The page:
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Editorial: Protests against Pakistan shelling

Hundreds of people from the political activists, members of civil society and other Kabul citizens gathered Friday to protest rocket firing by Pakistani army on the eastern areas of Afghanistan. The protesters demanded immediate stop of the shelling which has been reportedly targeting villages in the provinces of Nangarhar and Kunar after a terrorist attack killed and injured scores of innocent civilians recently at a Sufi shrine in Pakistan’s Sindh province.

Local people say that rockets fired from Pakistan still crash in their villages, although the government has said it was stopped. The protesters called on the government as well as the United Nations to stand against the shelling which was called by the former president Hamid Karzai as “blatant violation” against the Afghan national integrity.

Actually, this is not the first time that our national integrity is violated by the government of the neighboring country. Pakistan army had attacked residential areas in Nangarhar and Kunar with no reasons through the past years. But this time, they say that the Sindh shrine attack was planned in Afghanistan, which was followed by the closure of the Torkham and Spin Boldak cross points by the Pakistani troops.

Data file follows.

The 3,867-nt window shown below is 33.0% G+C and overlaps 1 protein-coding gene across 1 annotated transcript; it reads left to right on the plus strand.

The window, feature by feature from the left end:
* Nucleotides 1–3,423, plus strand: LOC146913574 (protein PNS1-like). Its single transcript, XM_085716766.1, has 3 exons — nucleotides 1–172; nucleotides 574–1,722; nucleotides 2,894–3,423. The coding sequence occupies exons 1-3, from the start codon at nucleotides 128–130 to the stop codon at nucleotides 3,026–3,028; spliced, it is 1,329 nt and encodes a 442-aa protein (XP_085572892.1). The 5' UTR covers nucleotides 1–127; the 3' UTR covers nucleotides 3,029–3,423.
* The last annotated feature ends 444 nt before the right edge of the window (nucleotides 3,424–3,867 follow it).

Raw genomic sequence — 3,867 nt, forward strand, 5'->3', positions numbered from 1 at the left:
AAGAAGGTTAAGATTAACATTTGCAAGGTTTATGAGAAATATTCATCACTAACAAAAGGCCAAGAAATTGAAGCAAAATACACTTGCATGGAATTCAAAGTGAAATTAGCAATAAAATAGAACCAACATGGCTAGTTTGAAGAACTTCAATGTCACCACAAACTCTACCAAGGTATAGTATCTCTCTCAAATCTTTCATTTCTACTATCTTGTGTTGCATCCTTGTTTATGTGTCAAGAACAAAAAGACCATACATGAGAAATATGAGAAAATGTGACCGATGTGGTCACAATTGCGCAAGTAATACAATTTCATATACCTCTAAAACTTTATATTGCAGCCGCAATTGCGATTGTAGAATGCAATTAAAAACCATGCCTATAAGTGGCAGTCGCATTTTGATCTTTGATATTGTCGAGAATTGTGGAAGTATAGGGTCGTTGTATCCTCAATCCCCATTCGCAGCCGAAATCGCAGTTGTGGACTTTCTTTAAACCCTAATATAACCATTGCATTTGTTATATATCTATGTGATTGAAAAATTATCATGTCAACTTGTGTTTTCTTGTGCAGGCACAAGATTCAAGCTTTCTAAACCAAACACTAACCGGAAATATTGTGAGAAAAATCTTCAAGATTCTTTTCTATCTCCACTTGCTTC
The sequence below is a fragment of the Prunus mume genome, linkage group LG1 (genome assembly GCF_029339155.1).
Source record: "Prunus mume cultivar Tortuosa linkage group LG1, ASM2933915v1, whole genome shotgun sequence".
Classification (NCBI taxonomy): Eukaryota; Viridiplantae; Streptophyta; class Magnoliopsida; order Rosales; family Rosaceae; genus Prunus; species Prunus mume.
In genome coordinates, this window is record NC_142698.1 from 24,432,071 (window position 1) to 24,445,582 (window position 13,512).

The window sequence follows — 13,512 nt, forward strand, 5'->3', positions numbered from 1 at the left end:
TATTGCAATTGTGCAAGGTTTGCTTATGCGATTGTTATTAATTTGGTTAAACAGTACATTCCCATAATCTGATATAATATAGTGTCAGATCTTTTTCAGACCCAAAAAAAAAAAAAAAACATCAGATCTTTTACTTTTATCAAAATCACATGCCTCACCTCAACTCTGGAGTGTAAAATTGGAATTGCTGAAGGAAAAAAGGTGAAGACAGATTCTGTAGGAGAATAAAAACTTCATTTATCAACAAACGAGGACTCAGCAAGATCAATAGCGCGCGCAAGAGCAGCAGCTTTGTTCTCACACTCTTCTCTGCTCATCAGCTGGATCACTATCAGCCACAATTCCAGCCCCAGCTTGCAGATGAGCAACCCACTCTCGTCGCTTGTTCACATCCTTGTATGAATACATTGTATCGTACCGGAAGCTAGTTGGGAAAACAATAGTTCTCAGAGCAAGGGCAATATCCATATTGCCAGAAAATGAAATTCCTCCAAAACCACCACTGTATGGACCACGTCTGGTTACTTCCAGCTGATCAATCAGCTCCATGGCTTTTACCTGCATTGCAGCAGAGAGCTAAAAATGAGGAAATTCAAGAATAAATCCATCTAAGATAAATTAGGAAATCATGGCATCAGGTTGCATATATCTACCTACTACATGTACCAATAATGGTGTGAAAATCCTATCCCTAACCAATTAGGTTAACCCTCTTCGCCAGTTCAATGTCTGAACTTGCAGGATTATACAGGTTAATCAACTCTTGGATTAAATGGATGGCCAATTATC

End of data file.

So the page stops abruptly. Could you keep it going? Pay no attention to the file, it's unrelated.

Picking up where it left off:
This is clear to the government of Pakistan and to everyone involved in Afghanistan conflict that Afghanistan does not interfere in the neighboring countries’ affairs and does not let anybody use its territory against the neighbors. This is a principle of Afghanistan’s foreign policy.

Why does Pakistan carry out these attacks? Because everybody knows that Pakistan’s soil is a safe haven for terrorist groups. Terrorists from different countries and with different nationalities have sanctuaries in Pakistan and organize attacks against Afghanistan and other countries from there.

So, Islamabad is trying to deny this very clear fact and divert the international community’s attention toward other states.

Afghan people and the world community are well informed now where the terrorist groups are hidden. The former head of al-Qaeda terrorist network, Osama bin Laden was killed by a US military operation near Islamabad. The two Taliban leaders Mullah Omar and Mullah Akhtar Mansoor also died there (the later one was killed by a US drone attack).

Afghans are the first and old victims of terrorism. They need a lasting peace not only in Afghanistan, but in the region and in the world more than any other one.

If Pakistani authorities want to put an end to the civilian killing in their own country, they must start real cooperation with Afghanistan in battling terrorism. This is only way, otherwise, more helpless and innocent people will be victimized by terrorism like their Afghan brothers and sisters.

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